If you’re looking for new night photography ideas to boost your creative output after dark, painting with light is the perfect technique, which can be used with just about any subject. In this quick tutorial we’ll show you how light painting your subject while shooting in your camera’s Bulb mode can help you create a range of different moods in your images.
Light painting involves using a light source such as a torch or a flashgun to illuminate your subject.
By leaving the shutter open for a long period of time you can shine the light onto parts of the subject, so that you create pools of light.
This gives your night shots a unique and slightly surreal appearance. By moving the lights during the exposure you can control the brightness of specific areas of the subject, and even use different light sources or coloured gels to achieve different ‘moods’.
Judging the exposure is one of the most difficult aspects of light painting, so remember to time how long you paint each area of the subject. Also, try to make sure that you light the subject from the same distance each time. Get more advice below…
Night photography ideas for creative photographers: how to set up for light painting
Frame your shot
Composing your photos in the dark can be tricky, so set your camera to the highest ISO light sensitivity setting. You do this via a dedicated button or menu entry, so check your manual. Then switch to Live View mode to give a visible image on the screen. With the camera on a tripod, use this Live View image to compose your shot.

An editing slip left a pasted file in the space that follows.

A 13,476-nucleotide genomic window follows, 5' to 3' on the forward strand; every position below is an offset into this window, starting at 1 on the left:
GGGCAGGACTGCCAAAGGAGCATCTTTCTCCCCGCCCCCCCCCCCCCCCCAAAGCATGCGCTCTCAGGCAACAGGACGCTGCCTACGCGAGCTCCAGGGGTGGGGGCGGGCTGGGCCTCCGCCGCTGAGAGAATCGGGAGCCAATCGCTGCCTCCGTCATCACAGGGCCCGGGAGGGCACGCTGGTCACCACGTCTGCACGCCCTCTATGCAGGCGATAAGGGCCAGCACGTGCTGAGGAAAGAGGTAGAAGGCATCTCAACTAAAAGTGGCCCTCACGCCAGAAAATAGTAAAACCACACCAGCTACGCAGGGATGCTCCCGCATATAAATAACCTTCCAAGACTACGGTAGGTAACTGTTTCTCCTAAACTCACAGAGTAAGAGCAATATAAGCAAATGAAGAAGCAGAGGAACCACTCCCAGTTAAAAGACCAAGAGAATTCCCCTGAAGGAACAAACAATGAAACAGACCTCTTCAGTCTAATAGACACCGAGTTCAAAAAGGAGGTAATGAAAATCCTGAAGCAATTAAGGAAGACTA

Set up the camera
Now set the camera to manual focus, making sure MF is selected on the side of the lens if appropriate, and carefully focus on the subject that you are going to illuminate with the light. Remember to change the ISO light sensitivity down to ISO 200, and in Manual exposure mode set the shutter speed to ‘B’ (Bulb exposure) and the aperture to f/11.
Light your subject
Using a remote release, lock the shutter open and start painting the light onto the subject. Just like any other form of lighting, a directional side-light will reveal much more detail than lighting from the camera position. Just remember not to wander into the frame, or it will render the whole exercise pointless!
Check the result
Because of the nature of painting the subject with light it’s very difficult to judge the exposure and direction of the lighting. You’ll need to check the results on the LCD screen on the rear of your camera. Don’t forget, if the subject is under-exposed you need to light the subject for a longer time or move the light a little closer.
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